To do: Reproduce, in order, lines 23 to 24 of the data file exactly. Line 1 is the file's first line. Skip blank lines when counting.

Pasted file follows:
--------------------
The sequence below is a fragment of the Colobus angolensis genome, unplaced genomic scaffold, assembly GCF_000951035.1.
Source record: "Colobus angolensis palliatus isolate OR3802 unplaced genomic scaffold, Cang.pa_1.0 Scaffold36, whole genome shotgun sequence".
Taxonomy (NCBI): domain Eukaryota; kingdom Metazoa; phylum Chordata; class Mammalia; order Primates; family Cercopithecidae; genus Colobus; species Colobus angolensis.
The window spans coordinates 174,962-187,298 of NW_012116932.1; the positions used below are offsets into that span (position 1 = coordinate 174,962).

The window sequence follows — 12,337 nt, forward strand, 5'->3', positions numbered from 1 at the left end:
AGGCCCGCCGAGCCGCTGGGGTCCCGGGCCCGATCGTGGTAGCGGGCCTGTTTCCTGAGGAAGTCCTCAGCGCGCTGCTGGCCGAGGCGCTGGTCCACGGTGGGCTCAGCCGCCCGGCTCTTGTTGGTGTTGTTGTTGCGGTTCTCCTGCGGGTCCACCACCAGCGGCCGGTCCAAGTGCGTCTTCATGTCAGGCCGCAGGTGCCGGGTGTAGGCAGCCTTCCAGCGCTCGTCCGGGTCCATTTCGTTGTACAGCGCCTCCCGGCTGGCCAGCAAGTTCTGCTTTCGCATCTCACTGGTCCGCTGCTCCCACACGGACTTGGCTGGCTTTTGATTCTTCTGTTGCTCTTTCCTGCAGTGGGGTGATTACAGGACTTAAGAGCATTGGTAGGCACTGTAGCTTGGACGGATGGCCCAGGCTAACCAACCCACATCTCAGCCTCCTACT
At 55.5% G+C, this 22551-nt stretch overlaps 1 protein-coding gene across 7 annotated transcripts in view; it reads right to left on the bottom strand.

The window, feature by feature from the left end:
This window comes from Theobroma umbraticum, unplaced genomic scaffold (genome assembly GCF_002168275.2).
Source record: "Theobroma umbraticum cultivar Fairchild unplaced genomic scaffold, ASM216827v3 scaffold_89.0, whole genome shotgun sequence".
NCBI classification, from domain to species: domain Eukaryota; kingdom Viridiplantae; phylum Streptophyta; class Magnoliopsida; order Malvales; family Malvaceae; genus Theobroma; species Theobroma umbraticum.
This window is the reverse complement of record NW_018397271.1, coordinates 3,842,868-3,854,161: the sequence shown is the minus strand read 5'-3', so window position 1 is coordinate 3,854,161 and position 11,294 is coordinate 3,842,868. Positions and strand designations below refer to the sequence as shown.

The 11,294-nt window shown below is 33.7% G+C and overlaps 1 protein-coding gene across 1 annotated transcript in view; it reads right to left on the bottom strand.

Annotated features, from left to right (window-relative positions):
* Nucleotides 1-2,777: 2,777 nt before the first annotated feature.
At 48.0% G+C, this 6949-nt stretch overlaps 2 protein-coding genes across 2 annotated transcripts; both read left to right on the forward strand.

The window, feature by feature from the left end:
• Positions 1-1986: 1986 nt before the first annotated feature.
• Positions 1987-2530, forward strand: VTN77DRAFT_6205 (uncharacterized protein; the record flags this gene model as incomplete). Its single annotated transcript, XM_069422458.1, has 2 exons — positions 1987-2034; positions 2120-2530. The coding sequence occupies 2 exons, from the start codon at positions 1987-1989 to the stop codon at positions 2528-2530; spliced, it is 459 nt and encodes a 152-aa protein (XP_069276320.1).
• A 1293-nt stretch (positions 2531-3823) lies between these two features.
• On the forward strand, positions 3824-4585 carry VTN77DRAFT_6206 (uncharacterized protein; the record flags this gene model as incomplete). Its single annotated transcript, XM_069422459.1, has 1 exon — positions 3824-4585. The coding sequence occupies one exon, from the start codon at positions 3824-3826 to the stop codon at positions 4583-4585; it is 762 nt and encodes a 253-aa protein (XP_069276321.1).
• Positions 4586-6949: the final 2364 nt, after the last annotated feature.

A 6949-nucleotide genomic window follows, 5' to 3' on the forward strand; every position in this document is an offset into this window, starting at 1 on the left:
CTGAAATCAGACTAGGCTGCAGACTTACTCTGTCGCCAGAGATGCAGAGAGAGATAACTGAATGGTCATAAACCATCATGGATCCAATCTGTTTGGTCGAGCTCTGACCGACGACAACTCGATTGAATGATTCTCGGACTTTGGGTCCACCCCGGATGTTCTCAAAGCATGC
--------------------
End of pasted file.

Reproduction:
A 6949-nucleotide genomic window follows, 5' to 3' on the forward strand; every position in this document is an offset into this window, starting at 1 on the left:
CTGAAATCAGACTAGGCTGCAGACTTACTCTGTCGCCAGAGATGCAGAGAGAGATAACTGAATGGTCATAAACCATCATGGATCCAATCTGTTTGGTCGAGCTCTGACCGACGACAACTCGATTGAATGATTCTCGGACTTTGGGTCCACCCCGGATGTTCTCAAAGCATGC